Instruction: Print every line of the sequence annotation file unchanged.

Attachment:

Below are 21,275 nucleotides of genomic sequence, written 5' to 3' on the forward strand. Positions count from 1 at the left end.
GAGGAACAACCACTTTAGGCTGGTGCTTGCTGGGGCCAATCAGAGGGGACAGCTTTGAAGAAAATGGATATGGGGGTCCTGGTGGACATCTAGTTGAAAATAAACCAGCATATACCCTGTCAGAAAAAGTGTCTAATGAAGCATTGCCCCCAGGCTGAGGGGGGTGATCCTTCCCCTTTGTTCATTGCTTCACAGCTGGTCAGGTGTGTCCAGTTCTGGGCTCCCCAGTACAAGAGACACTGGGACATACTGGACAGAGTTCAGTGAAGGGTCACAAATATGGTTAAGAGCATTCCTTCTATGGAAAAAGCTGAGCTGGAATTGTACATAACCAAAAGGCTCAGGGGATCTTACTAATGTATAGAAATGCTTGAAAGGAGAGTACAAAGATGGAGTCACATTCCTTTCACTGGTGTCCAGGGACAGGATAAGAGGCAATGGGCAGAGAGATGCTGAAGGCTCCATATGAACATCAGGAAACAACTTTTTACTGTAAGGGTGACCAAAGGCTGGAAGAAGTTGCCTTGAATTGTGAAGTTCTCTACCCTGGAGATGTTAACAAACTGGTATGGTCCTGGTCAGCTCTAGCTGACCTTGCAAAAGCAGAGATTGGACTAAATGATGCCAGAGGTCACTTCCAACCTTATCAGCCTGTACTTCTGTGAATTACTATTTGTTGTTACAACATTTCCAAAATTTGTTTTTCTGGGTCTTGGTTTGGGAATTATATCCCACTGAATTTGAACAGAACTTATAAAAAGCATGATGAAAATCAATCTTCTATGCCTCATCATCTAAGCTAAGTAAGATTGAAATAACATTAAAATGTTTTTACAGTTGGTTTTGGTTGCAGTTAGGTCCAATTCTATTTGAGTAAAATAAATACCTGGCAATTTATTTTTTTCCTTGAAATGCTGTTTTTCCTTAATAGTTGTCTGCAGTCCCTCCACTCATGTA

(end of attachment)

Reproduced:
Below are 21,275 nucleotides of genomic sequence, written 5' to 3' on the forward strand. Positions count from 1 at the left end.
GAGGAACAACCACTTTAGGCTGGTGCTTGCTGGGGCCAATCAGAGGGGACAGCTTTGAAGAAAATGGATATGGGGGTCCTGGTGGACATCTAGTTGAAAATAAACCAGCATATACCCTGTCAGAAAAAGTGTCTAATGAAGCATTGCCCCCAGGCTGAGGGGGGTGATCCTTCCCCTTTGTTCATTGCTTCACAGCTGGTCAGGTGTGTCCAGTTCTGGGCTCCCCAGTACAAGAGACACTGGGACATACTGGACAGAGTTCAGTGAAGGGTCACAAATATGGTTAAGAGCATTCCTTCTATGGAAAAAGCTGAGCTGGAATTGTACATAACCAAAAGGCTCAGGGGATCTTACTAATGTATAGAAATGCTTGAAAGGAGAGTACAAAGATGGAGTCACATTCCTTTCACTGGTGTCCAGGGACAGGATAAGAGGCAATGGGCAGAGAGATGCTGAAGGCTCCATATGAACATCAGGAAACAACTTTTTACTGTAAGGGTGACCAAAGGCTGGAAGAAGTTGCCTTGAATTGTGAAGTTCTCTACCCTGGAGATGTTAACAAACTGGTATGGTCCTGGTCAGCTCTAGCTGACCTTGCAAAAGCAGAGATTGGACTAAATGATGCCAGAGGTCACTTCCAACCTTATCAGCCTGTACTTCTGTGAATTACTATTTGTTGTTACAACATTTCCAAAATTTGTTTTTCTGGGTCTTGGTTTGGGAATTATATCCCACTGAATTTGAACAGAACTTATAAAAAGCATGATGAAAATCAATCTTCTATGCCTCATCATCTAAGCTAAGTAAGATTGAAATAACATTAAAATGTTTTTACAGTTGGTTTTGGTTGCAGTTAGGTCCAATTCTATTTGAGTAAAATAAATACCTGGCAATTTATTTTTTTCCTTGAAATGCTGTTTTTCCTTAATAGTTGTCTGCAGTCCCTCCACTCATGTA